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The Dean College Honors Program is quite distinctive. While most college honors programs only allow students who meet certain designated criteria to participate in honors classes or activities, Dean’s honors classes and activities are open to any student interested in stepping up to the increased rigor and academic expectations of these honors opportunities. For example, students can opt to take one honors class during their entire degree program, or as many as possible, depending on their academic interests and goals. Honors scholar status will be awarded each semester and upon graduation to students who have participated at a designated minimal level in program courses and activities (see below for these specific requirements).
Honors Courses and Activities
Through the honors courses, students will explore subject matter more deeply, and will develop their critical thinking and writing skills on a more accelerated level, thereby enhancing their intellectual capacity. The program offers 3 distinct course types: stand-alone courses, such as Composition, Critical Thinking, Composition and Literature, Public Speaking, History, Psychology; honors groups seminars linked to non-honors courses, such as American Government, Anatomy for Dancers, and Microeconomics; and the interdisciplinary honors colloquium, such as African-American History and Literature, Global Warming, the Great Depression, The American Dream, and Race, Class and Power. Each honors course is listed as such on the student’s transcript.
The cultural and co-curricular component of the Honors Program enriches the educational experience of the honors scholars by exposing them to a wide variety of cultural and co-curricular offerings, contributing to their well-rounded liberal arts education. In past years, cultural and co-curricular offerings have included: honors receptions with campus speakers, including All Souls author Michael Patrick MacDonald and Breach of Faith author Jed Horne; trips to museums such as the Museum of Fine Arts in Boston; assorted on- and off-campus theatre productions; an honors book club; an honors debate club; and many lecture series. Honors students also have the opportunity to participate in travel/study abroad programs. Examples include spring break trips to London, Ireland, and, most recently, a cultural and historical study trip to Prague.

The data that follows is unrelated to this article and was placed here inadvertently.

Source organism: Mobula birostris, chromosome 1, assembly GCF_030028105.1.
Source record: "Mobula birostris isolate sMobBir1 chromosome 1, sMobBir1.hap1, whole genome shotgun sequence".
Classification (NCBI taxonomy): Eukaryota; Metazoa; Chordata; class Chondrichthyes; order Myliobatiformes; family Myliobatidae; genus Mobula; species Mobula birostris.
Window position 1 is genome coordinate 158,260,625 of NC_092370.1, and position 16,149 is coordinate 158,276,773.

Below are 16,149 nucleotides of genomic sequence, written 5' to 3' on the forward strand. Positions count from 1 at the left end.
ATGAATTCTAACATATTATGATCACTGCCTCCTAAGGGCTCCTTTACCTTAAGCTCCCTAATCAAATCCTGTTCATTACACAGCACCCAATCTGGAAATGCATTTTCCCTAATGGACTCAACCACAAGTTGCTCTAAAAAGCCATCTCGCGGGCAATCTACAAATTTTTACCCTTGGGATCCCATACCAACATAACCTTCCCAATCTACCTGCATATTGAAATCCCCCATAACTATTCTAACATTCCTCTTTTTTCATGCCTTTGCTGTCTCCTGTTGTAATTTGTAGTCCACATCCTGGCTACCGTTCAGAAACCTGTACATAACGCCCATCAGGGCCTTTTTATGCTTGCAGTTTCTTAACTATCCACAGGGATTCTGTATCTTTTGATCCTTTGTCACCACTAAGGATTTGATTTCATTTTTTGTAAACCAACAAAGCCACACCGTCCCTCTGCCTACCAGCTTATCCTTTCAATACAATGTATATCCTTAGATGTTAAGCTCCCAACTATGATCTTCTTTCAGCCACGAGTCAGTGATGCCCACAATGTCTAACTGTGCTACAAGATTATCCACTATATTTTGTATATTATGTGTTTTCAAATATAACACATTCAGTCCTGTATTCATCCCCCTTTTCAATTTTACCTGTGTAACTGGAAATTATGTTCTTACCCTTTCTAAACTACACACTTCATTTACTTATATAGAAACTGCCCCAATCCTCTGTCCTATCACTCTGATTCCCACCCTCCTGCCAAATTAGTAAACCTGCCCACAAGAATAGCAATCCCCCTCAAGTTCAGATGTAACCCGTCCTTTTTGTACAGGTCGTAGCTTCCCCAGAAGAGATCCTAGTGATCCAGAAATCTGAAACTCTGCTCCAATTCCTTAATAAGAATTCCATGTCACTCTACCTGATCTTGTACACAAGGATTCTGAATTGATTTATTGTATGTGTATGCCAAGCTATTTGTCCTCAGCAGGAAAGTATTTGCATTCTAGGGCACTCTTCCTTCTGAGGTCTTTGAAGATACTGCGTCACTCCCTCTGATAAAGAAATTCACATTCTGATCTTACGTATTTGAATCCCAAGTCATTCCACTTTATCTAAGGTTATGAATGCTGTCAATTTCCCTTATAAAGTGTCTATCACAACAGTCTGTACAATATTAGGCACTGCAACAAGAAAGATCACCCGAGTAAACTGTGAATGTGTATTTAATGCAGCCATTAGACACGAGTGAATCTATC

Earning Honors Scholar Status
Students will be recognized as honors scholars at the end of a given semester and/or upon graduation when they achieve a designated Grade Point Average, and accumulate the minimum number of required honors points. Honors stand-alone courses are worth 50 points; group seminars are worth 50 points; the honors colloquium is worth 100 points; and honors activities range from 10 to 25 points.
To earn honors scholar status at the end of a given semester, a student must accumulate at least 100 points from honors classes and 50 points from honors activities, and be on the Dean’s List. To earn honors scholar status at graduation, an associate degree student must accumulate at least 200 points from honors classes, with at least a B- in each honors class taken, and 100 points from honors activities; a bachelor degree student must accumulate at least 400 points from honors classes, also with at least a B- in each honors class taken and 200 points from honors activities. All honors scholar graduates must also earn the designated Grade Point Average to graduate with “Honors”.
For More Information
For more information, please contact:
Dr. Rob Lawson, Director of the Honors Program
Associate Professor of History